Originally published on Mohinga Matters
Since the 2021 military coup, widespread violence, internal displacement, chaos, and human despair has set off a disastrous refugee crisis in the region. Thousands of Myanmar people have fked their homes to neighboring countries, with many seeking asylum in Bangladesh and India.
Over 50,000 civilians have fled from Chin State and Sagaing Region into India’s northeastern states of Mizoram and Manipur. This influx of refugees has created a simmering crisis on India’s border with Myanmar. Human Rights Watch states that around 40,000 Rohingya live in India as refugees or asylum seekers. In India, some Rohingya have settled in New Delhi, while others have set up makeshift homes in the states of Uttar Pradesh, Haryana, West Bengal, and Kashmir.
While India condemned the coup and the ongoing violence in its early stages, two years into the current military regime, and India’s government has maintained a delicate balancing act for strategic geopolitical interests, allowing refugees into the country but refraining from placing political pressure on the junta. A U.N. report reveals that Indian government-owned companies and private firms are supplying arms and raw materials to the Myanmar regime. According to the report, India-based companies, including state-owned entities, have shipped at least $51 million USD worth of supplies to the military.
In the past, India has opened doors and provided concerted humanitarian assistance. For example, in the 1980s then-Prime Minister Indira Gandhi, and subsequently her son Rajiv Gandhi, backed the pro-democracy protests in Myanmar, cutting off ties with the military. Students and activists fleeing military violence were welcomed with open arms by the Indian public. When the leader of the National League for Democracy (NLD) party, Aung San Suu Kyi was placed under house arrest, there was popular support for her in India. Yet, by 1991, when Narasimha Rao became Prime Minister of India, New Delhi changed its policy. Realizing that China was stepping into the picture, Narasimha Rao decided to engage with the military in Myanmar, as China’s presence – which adjoins India’s sensitive northeastern states with their ethnic conflicts and insurgency – was a cause for concern in New Delhi.
India does not accept those who cross the border as official refugees. It is not a signatory to the 1951 U.N. Refugee Convention and the 1967 Protocol Relating to the Status of Refugees, making it difficult for Myanmar refugees and migrants living in India to access legal employment and sustain their livelihoods. The U.N. High Commissioner for Refugees (UNHCR) reports that there are about 40,000 Chin refugees in Mizoram, 8,250 in Manipur, and more than 50 percent are women and children.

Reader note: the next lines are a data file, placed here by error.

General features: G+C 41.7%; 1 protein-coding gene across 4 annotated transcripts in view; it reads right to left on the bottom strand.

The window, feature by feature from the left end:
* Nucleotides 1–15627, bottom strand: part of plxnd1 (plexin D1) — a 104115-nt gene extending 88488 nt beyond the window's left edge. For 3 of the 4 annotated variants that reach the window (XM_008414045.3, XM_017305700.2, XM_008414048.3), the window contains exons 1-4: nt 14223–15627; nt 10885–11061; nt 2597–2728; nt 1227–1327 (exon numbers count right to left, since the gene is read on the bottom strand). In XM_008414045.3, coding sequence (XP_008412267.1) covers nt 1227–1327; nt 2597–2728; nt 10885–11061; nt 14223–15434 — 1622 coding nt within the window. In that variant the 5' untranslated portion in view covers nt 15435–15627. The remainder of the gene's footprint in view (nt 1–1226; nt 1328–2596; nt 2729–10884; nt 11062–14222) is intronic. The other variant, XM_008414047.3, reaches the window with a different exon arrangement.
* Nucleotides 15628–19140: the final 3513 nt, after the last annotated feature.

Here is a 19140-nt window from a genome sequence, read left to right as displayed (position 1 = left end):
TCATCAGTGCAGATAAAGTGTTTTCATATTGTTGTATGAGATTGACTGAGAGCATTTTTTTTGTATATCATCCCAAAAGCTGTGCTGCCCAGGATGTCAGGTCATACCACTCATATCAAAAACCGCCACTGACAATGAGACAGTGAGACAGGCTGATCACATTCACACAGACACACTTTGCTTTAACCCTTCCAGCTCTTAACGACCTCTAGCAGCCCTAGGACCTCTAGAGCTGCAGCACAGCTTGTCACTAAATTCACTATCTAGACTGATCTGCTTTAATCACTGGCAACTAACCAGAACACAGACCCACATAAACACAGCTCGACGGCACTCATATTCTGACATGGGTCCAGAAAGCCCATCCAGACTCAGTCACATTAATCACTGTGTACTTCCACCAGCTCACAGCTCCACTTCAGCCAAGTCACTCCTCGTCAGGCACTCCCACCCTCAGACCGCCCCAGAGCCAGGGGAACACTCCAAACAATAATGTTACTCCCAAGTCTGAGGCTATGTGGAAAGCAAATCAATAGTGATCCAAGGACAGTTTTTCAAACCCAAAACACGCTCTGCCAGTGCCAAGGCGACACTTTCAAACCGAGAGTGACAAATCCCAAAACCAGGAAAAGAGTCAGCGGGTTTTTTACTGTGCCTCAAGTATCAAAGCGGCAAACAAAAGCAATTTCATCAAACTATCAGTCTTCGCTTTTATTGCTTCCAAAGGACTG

While Mizoram’s government has provided identity cards, food, and medicine to them, India’a government has been reluctant to allow access for U.N. agencies in the northeast, making it difficult for refugees to register with the UNHCR for protection from the forced return, as well as, access humanitarian assistance and food aid from the U.N. Children’s Education Fund (UNICEF) and the World Food Programme. Local civil society groups such as the Central Young Mizo Association have provided assistance so far, along with local churches.
Rohingya refugees in India have faced similar experiences. Many Rohingya living in India struggle to be recognized as refugees by the UNHCR. Human Rights Watch reports an estimated 20,000 Rohingya – only a portion of the number living in India – have received identity cards from UNHCR. India’s differential treatment of refugees is a concern for Rohingya in India as they feel their minority status as Muslims in a majoritarian Hindu country with a current right-wing government makes it more difficult for them to access rights and compensation.
India continues to accept thousands of refugees from Myanmar despite the lack of an inclusive refugee policy, yet the country’s loyalties are put into question when the central government is funding the military government in Myanmar. The conflicting behaviours of the India’s government, not to mention the nature of India’s response to the humanitarian crisis and the military government in Myanmar raises a key question: Whose side is India on?
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